Improve heart health: Among the many health benefits for the heart from exercising just 30 to 40 minutes three times a week are an increase in HDL, the good cholesterol that transports fat away from the arteries; an improvement in circulation by preventing blood clots that can lead to heart attacks; a lowering of blood pressure; and more effective fat loss. Steady physical activities that use large muscle groups, as in aerobic activities such as walking and jogging, offer the most cardio benefits.

Stimulate the brain: Just as you can lose muscle mass through the aging process, beginning in your 40s, your brain functioning begins to also suffer a decline. More and more positive information is being released about the benefits aerobic exercise has upon the brain. And you don't have to run marathons to get the "anti-aging" benefits — moderate walking, swimming and biking will get you there. Exercise will increase your breathing and heart rate so that more blood travels to the brain. "You can push yourself back two to three years with six months of aerobic exercise," says Arthur Kramer, professor of human perception and performance at the University of Illinois.

Reduce stress and fatigue: Energy begets energy. You might say exercise is meditation in motion. The repetitiveness of breathing and the movement create a similar effect as the repetitiveness of saying a mantra. As exercising brings more oxygen into the bloodstream, it also helps to energize you. Exercise releases the "feel good" hormones (serotonin and dopamine) and as a result, people who exercise regularly have more energy and an increased sense of well-being.

If you are 50 or older and have not been exercising, check with your physician before beginning any exercise program. Write to Sally Anderson, a trainer, in care of LifeTimes, St. Petersburg Times, P.O. Box 1121, St. Petersburg, FL 33731.

Knee drops: This exercise stretches and strengthens the hips and lower back. Lying on your back, with knees bent and feet on the floor, drop both knees toward one side. With arms relaxed out to the sides, turn head to the opposite side of the knee drops. Relax and take four to five deep relaxation breaths, then repeat on other side. Tip: Try to keep knees together as you drop them to the side. This is a good stretch to do whenever you feel tightness in your back or hips.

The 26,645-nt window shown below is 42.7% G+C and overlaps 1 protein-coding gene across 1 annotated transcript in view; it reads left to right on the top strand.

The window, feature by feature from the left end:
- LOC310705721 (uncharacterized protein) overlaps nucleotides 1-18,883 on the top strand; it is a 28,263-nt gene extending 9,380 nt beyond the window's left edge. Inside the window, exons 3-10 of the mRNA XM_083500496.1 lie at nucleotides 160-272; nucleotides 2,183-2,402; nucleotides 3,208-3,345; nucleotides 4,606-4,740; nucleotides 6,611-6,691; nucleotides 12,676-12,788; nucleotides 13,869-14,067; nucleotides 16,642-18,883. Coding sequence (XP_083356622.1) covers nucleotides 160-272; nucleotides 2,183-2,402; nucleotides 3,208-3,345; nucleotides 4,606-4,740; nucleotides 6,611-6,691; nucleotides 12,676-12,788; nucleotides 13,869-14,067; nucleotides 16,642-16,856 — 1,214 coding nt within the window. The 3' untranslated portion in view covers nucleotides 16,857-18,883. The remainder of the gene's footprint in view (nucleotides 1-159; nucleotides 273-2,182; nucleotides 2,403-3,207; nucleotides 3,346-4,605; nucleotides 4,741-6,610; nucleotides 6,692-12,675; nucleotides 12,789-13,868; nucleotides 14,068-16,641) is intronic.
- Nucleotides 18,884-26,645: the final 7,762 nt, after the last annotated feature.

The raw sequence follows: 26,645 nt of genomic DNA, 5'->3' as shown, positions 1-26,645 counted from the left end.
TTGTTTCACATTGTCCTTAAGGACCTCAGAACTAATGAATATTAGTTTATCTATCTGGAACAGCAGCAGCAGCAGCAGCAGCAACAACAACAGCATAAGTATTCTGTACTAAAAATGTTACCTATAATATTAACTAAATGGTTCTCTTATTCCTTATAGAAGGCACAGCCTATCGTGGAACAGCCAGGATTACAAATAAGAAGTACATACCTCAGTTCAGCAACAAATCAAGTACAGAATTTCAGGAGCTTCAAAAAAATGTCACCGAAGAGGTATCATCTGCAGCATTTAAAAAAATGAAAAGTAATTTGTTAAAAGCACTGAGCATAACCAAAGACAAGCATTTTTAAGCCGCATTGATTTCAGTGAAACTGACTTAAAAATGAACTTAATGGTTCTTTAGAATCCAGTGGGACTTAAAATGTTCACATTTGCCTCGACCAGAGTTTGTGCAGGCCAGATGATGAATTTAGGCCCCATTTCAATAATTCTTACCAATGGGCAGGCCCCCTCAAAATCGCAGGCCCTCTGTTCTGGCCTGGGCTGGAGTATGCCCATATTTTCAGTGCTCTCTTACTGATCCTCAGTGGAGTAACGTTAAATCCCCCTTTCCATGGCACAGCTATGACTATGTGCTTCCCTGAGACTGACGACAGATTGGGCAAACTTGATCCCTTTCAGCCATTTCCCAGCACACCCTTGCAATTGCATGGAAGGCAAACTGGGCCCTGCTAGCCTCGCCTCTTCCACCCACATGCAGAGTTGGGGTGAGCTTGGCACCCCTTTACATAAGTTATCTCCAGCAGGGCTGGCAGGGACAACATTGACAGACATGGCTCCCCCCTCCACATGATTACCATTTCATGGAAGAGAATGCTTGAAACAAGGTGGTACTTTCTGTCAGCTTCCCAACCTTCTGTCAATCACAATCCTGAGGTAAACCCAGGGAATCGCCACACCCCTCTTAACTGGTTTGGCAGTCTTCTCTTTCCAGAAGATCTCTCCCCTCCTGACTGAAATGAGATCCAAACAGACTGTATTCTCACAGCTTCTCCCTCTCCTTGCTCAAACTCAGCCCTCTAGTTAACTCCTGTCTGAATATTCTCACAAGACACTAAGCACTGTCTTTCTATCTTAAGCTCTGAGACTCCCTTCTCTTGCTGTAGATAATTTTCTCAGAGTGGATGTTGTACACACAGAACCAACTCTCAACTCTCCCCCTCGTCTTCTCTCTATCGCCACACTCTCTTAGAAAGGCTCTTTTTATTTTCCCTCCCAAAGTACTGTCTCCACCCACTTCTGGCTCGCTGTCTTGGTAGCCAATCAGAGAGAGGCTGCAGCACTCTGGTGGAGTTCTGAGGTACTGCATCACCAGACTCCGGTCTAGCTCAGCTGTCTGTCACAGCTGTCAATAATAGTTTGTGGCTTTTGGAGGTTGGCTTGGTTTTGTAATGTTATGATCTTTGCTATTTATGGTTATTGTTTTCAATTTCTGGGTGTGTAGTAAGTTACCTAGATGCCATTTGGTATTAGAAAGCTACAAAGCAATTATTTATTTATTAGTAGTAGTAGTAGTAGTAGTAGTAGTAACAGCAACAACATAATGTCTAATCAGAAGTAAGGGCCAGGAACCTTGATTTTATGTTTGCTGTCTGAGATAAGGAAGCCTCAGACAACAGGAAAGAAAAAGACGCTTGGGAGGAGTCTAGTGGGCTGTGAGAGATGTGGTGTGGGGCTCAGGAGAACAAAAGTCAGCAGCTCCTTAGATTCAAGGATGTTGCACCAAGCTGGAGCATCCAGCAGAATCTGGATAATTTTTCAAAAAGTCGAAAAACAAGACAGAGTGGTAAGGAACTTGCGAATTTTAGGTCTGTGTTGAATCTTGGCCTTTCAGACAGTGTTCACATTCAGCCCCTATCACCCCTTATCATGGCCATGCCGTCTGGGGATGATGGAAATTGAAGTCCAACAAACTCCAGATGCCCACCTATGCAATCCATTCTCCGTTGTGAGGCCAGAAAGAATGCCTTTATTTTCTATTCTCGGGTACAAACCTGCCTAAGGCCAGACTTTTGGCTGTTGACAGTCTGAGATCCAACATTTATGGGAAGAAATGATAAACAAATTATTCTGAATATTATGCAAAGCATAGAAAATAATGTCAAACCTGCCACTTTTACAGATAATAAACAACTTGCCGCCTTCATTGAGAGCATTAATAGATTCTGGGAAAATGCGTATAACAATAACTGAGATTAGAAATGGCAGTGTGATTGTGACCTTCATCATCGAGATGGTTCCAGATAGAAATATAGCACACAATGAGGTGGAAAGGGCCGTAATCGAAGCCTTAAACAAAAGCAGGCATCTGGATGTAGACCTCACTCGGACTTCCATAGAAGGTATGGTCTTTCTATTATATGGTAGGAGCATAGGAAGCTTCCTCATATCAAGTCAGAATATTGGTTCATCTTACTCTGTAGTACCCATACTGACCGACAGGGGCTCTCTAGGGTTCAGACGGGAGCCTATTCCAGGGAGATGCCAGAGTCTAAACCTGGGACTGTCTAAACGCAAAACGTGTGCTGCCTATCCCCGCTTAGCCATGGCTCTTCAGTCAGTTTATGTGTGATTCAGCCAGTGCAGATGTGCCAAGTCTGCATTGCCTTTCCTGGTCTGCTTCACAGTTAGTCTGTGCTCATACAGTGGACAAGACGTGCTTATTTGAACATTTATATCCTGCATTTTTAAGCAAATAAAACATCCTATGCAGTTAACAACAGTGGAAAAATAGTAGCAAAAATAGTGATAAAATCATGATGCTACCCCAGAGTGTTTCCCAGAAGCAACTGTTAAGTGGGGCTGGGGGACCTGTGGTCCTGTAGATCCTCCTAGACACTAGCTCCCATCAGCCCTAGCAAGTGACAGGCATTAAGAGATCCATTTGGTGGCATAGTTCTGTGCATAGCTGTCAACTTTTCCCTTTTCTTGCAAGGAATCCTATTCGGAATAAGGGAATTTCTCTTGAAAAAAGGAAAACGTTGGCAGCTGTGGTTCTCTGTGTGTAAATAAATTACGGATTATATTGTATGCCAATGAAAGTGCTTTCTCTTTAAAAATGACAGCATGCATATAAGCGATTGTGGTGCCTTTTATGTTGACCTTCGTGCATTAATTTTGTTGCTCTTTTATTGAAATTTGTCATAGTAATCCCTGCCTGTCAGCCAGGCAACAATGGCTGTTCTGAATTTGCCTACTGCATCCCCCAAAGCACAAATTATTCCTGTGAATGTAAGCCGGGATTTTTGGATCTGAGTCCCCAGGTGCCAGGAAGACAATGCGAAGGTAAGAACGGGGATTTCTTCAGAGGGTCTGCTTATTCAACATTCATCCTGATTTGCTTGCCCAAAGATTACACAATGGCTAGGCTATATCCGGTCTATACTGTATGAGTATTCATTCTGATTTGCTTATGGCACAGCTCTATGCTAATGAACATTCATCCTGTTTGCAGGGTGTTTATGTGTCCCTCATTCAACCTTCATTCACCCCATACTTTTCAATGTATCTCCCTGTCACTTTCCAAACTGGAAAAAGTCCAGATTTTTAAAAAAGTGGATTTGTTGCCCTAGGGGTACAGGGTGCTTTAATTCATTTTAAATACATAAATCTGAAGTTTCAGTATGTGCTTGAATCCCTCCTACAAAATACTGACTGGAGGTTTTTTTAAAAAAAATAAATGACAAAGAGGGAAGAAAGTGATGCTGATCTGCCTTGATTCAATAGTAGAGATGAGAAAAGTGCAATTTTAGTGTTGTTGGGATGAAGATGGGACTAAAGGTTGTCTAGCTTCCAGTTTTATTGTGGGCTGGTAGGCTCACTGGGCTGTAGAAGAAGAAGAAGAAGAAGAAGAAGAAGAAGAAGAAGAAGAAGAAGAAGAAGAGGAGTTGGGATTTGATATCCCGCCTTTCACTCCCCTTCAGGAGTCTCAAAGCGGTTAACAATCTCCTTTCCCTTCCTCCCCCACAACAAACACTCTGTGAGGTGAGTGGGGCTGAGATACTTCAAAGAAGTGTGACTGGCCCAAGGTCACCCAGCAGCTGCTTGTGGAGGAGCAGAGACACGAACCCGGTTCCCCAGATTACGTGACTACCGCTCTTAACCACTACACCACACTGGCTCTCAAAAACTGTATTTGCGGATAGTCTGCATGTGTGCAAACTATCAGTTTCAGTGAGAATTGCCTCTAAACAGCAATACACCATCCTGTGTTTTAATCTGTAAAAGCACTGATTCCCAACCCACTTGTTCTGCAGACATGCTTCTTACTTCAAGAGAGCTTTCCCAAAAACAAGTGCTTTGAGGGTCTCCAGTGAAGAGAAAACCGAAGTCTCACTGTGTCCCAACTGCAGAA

Plie squat: Targets entire lower body, especially inner thighs, calves and buttocks. Stand with feet slightly wider than hip-width apart; toes pointed outward. With hands on hips, lower the hips with the back straight, until thighs are almost parallel to the floor. Beginners, do not attempt to go that low. Keeping knees bent, lift heels off floor and push up through the calves into a standing position. Tip: Beginners may need to hold on to a support and begin with just the plie squat without the heel lifts. Repeat eight to 10 times.

Lunge and twist with medicine ball: Strengthens arms, legs and abdominals. While holding a ball or weight with straight arms (slightly relaxed elbows), step forward in a lunge position; back leg bent, with knee facing floor and back heel off floor. Move from the waist as you turn to the side, eyes following the ball. Repeat eight to 10 times for each side. Tip: While doing the exercise, contract abdominals.

This month's fitness routine

Sally Anderson: Build strong muscles, get strong bones 12/15/09 [Last modified: Tuesday, December 15, 2009 3:30am]